New Delhi: Vermont Senator Bernie Sanders officially endorsed Secretary of State Hillary Rodham Clinton for the position of the President of United States (POTUS) — it was a moment millenials and liberals who supported Sanders' revolution for almost a year had dreaded. With Sanders' official endorsement, it was expected that the people who had voted for Sanders would automatically warm up to the notion of a Clinton presidency. But statistics do not yield to this theory.
Lesser of two evils: That is the primary thought prevalent on social media sites where readers discuss whether they would vote for Hillary Clinton or throw their conscience to the wind and vote for Donald Trump. Albeit Hillary Clinton was recently cleared by the Federal Bureau of Investigation (FBI) in private Email server case despite highlighting that the secretary had been "extremely negligent”, the mistrust which has been synonymous with her name has not been replaced.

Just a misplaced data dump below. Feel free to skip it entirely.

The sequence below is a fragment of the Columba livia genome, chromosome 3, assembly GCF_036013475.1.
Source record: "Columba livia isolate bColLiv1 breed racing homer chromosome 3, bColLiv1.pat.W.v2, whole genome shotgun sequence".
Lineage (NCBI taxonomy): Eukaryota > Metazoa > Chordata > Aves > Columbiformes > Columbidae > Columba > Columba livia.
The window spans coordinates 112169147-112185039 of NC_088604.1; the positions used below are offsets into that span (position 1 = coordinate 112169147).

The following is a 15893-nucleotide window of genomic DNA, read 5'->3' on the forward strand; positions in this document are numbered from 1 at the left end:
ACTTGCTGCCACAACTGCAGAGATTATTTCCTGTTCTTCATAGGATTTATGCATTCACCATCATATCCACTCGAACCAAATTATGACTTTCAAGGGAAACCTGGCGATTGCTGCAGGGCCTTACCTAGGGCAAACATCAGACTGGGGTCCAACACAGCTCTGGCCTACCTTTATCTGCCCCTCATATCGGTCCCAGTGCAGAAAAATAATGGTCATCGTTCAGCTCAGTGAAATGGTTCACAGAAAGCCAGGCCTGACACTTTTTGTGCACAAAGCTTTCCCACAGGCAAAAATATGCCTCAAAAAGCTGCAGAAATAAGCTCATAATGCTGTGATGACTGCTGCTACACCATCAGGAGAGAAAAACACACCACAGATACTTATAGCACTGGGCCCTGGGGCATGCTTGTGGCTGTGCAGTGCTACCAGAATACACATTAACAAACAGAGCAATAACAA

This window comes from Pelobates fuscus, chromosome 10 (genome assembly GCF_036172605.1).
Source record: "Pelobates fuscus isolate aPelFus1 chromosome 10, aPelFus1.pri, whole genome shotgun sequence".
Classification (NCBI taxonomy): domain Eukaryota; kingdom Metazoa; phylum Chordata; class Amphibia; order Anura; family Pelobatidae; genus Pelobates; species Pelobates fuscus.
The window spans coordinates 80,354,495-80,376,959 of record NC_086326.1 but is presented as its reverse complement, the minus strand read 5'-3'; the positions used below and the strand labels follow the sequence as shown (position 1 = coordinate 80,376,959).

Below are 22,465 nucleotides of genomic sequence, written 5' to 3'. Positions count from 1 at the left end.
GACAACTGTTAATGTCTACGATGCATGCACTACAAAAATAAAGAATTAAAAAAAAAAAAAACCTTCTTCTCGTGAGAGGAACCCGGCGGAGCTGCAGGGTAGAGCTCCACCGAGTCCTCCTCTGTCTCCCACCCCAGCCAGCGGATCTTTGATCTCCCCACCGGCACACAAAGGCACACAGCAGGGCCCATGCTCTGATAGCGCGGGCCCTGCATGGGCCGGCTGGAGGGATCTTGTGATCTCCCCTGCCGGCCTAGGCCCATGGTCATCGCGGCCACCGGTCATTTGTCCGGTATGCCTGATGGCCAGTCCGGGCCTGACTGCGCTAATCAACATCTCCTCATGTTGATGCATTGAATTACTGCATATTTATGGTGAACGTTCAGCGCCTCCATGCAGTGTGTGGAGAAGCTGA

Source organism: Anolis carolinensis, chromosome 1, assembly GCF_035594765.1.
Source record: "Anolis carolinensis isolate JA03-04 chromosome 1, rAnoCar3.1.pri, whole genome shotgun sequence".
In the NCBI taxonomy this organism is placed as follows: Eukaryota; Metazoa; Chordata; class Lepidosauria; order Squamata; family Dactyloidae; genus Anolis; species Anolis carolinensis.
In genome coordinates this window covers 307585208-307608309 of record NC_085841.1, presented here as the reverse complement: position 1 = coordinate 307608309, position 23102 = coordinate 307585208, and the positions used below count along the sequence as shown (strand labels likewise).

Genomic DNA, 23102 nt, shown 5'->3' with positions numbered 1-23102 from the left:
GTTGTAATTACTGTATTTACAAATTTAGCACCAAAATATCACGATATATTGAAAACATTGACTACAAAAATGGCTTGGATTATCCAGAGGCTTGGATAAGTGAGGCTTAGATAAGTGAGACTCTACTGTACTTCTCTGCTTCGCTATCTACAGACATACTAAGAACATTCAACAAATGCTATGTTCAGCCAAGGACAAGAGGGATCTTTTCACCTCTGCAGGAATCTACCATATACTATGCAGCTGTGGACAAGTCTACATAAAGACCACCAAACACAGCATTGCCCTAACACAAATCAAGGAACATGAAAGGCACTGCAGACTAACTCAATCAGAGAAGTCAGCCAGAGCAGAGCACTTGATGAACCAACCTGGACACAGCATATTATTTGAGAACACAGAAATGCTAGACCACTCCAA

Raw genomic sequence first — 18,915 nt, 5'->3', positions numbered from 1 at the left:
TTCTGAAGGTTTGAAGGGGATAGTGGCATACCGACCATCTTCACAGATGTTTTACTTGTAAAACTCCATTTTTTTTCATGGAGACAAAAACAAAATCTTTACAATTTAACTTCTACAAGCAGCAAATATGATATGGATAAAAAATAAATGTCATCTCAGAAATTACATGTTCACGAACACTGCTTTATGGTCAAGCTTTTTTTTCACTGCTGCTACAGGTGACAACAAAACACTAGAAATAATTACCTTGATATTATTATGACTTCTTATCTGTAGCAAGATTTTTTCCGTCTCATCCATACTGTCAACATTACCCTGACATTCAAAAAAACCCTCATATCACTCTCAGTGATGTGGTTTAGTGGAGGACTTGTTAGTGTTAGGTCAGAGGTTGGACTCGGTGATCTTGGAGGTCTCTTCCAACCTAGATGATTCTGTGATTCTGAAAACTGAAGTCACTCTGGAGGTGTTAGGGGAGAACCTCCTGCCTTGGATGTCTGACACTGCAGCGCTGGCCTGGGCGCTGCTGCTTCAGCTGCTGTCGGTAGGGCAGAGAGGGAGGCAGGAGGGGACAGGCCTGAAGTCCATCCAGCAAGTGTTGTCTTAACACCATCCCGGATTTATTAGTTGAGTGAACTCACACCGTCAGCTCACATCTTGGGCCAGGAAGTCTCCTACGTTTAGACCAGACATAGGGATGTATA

In an interview following his endorsement of Hillary Clinton, Bernie Sanders told his supporters who felt betrayed that it was imperative, whether or not he secured the nomination, that a Donald Trump presidency would be detrimental to the political situation of the United States. If Bernie Sanders, a rigid liberal socialist with a revolutionary perception of American politics, could concede to Hillary Clinton for fear of derailing the Democratic presidential campaign, his followers might soon concede to the same notion too, but with their own reservations.
Amidst rumours about Sanders supporters vouching for Green Party's nominee Jill Stein, it is undeniable that the billowing fog over the US election has been temporarily lifted. Some of Sanders policies, which he wanted to be implemented, have been taken into due consideration in the Democratic platform. And Hillary Clinton, who professed in a debate that a tuition-free college would be nearly impossible, has familiarised herself with the thought, as she would familiarise herself eventually with the political revolution imminent in the United States.
Indian economist Amartya Sen said in an interview that although Sanders' 99% rhetoric had an ideological glitch – that it was wrong to subject the 1% to scrutiny without ameliorating the situation of the middle class – he has proclaimed that Sanders has raised some interesting questions.
As United States braces itself for a President who could either be Hillary Clinton or Donald Trump, Sanders supporters are left in a lurch — they have been deprived of a revolution.